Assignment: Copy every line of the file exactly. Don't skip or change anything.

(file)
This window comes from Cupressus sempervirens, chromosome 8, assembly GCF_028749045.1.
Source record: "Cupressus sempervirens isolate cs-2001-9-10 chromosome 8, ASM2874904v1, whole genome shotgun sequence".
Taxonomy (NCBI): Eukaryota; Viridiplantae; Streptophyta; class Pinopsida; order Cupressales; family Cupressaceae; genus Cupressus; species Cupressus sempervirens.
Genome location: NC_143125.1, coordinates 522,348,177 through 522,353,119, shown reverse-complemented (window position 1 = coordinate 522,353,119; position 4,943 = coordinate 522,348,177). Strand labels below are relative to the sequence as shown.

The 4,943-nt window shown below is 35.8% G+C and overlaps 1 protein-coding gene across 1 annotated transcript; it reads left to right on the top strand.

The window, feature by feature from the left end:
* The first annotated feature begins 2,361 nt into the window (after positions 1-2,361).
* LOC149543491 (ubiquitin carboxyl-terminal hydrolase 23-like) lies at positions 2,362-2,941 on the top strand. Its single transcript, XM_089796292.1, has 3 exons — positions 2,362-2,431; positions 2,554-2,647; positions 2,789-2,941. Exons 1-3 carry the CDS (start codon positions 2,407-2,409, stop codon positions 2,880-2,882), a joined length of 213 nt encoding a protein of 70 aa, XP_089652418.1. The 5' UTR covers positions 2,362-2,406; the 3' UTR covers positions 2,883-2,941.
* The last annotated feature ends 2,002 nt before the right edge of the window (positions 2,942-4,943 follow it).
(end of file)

This window comes from Cupressus sempervirens, chromosome 8, assembly GCF_028749045.1.
Source record: "Cupressus sempervirens isolate cs-2001-9-10 chromosome 8, ASM2874904v1, whole genome shotgun sequence".
Taxonomy (NCBI): Eukaryota; Viridiplantae; Streptophyta; class Pinopsida; order Cupressales; family Cupressaceae; genus Cupressus; species Cupressus sempervirens.
Genome location: NC_143125.1, coordinates 522,348,177 through 522,353,119, shown reverse-complemented (window position 1 = coordinate 522,353,119; position 4,943 = coordinate 522,348,177). Strand labels below are relative to the sequence as shown.

The 4,943-nt window shown below is 35.8% G+C and overlaps 1 protein-coding gene across 1 annotated transcript; it reads left to right on the top strand.

The window, feature by feature from the left end:
* The first annotated feature begins 2,361 nt into the window (after positions 1-2,361).
* LOC149543491 (ubiquitin carboxyl-terminal hydrolase 23-like) lies at positions 2,362-2,941 on the top strand. Its single transcript, XM_089796292.1, has 3 exons — positions 2,362-2,431; positions 2,554-2,647; positions 2,789-2,941. Exons 1-3 carry the CDS (start codon positions 2,407-2,409, stop codon positions 2,880-2,882), a joined length of 213 nt encoding a protein of 70 aa, XP_089652418.1. The 5' UTR covers positions 2,362-2,406; the 3' UTR covers positions 2,883-2,941.
* The last annotated feature ends 2,002 nt before the right edge of the window (positions 2,942-4,943 follow it).